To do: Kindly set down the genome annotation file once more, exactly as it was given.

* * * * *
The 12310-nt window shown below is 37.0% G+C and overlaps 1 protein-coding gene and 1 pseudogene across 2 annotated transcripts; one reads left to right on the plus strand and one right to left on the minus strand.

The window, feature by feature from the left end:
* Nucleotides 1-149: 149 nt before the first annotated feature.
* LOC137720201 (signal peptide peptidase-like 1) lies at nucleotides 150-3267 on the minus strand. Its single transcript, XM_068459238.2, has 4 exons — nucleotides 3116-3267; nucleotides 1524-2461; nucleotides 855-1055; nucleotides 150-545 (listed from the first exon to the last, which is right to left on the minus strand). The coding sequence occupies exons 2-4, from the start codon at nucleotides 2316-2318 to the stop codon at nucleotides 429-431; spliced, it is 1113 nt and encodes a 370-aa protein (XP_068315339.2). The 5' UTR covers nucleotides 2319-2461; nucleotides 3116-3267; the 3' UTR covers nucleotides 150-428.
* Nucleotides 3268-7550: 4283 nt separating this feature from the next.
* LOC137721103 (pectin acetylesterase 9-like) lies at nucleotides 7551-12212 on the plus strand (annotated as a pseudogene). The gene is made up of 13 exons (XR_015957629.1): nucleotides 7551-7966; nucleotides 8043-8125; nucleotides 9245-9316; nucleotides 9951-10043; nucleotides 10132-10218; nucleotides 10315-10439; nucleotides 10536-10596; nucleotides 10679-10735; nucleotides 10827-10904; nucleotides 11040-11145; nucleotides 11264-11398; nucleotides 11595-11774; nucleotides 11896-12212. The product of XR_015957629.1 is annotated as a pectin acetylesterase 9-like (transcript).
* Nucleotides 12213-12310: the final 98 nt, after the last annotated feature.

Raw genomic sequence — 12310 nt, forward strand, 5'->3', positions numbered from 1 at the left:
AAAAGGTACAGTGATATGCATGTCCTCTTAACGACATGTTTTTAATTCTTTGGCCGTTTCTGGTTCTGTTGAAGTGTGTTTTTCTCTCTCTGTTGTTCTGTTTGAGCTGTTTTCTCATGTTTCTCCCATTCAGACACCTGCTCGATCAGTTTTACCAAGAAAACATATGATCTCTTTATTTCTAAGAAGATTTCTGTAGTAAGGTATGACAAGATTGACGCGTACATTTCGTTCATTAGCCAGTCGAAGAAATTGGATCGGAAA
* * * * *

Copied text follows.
The 12310-nt window shown below is 37.0% G+C and overlaps 1 protein-coding gene and 1 pseudogene across 2 annotated transcripts; one reads left to right on the plus strand and one right to left on the minus strand.

The window, feature by feature from the left end:
* Nucleotides 1-149: 149 nt before the first annotated feature.
* LOC137720201 (signal peptide peptidase-like 1) lies at nucleotides 150-3267 on the minus strand. Its single transcript, XM_068459238.2, has 4 exons — nucleotides 3116-3267; nucleotides 1524-2461; nucleotides 855-1055; nucleotides 150-545 (listed from the first exon to the last, which is right to left on the minus strand). The coding sequence occupies exons 2-4, from the start codon at nucleotides 2316-2318 to the stop codon at nucleotides 429-431; spliced, it is 1113 nt and encodes a 370-aa protein (XP_068315339.2). The 5' UTR covers nucleotides 2319-2461; nucleotides 3116-3267; the 3' UTR covers nucleotides 150-428.
* Nucleotides 3268-7550: 4283 nt separating this feature from the next.
* LOC137721103 (pectin acetylesterase 9-like) lies at nucleotides 7551-12212 on the plus strand (annotated as a pseudogene). The gene is made up of 13 exons (XR_015957629.1): nucleotides 7551-7966; nucleotides 8043-8125; nucleotides 9245-9316; nucleotides 9951-10043; nucleotides 10132-10218; nucleotides 10315-10439; nucleotides 10536-10596; nucleotides 10679-10735; nucleotides 10827-10904; nucleotides 11040-11145; nucleotides 11264-11398; nucleotides 11595-11774; nucleotides 11896-12212. The product of XR_015957629.1 is annotated as a pectin acetylesterase 9-like (transcript).
* Nucleotides 12213-12310: the final 98 nt, after the last annotated feature.

Raw genomic sequence — 12310 nt, forward strand, 5'->3', positions numbered from 1 at the left:
AAAAGGTACAGTGATATGCATGTCCTCTTAACGACATGTTTTTAATTCTTTGGCCGTTTCTGGTTCTGTTGAAGTGTGTTTTTCTCTCTCTGTTGTTCTGTTTGAGCTGTTTTCTCATGTTTCTCCCATTCAGACACCTGCTCGATCAGTTTTACCAAGAAAACATATGATCTCTTTATTTCTAAGAAGATTTCTGTAGTAAGGTATGACAAGATTGACGCGTACATTTCGTTCATTAGCCAGTCGAAGAAATTGGATCGGAAA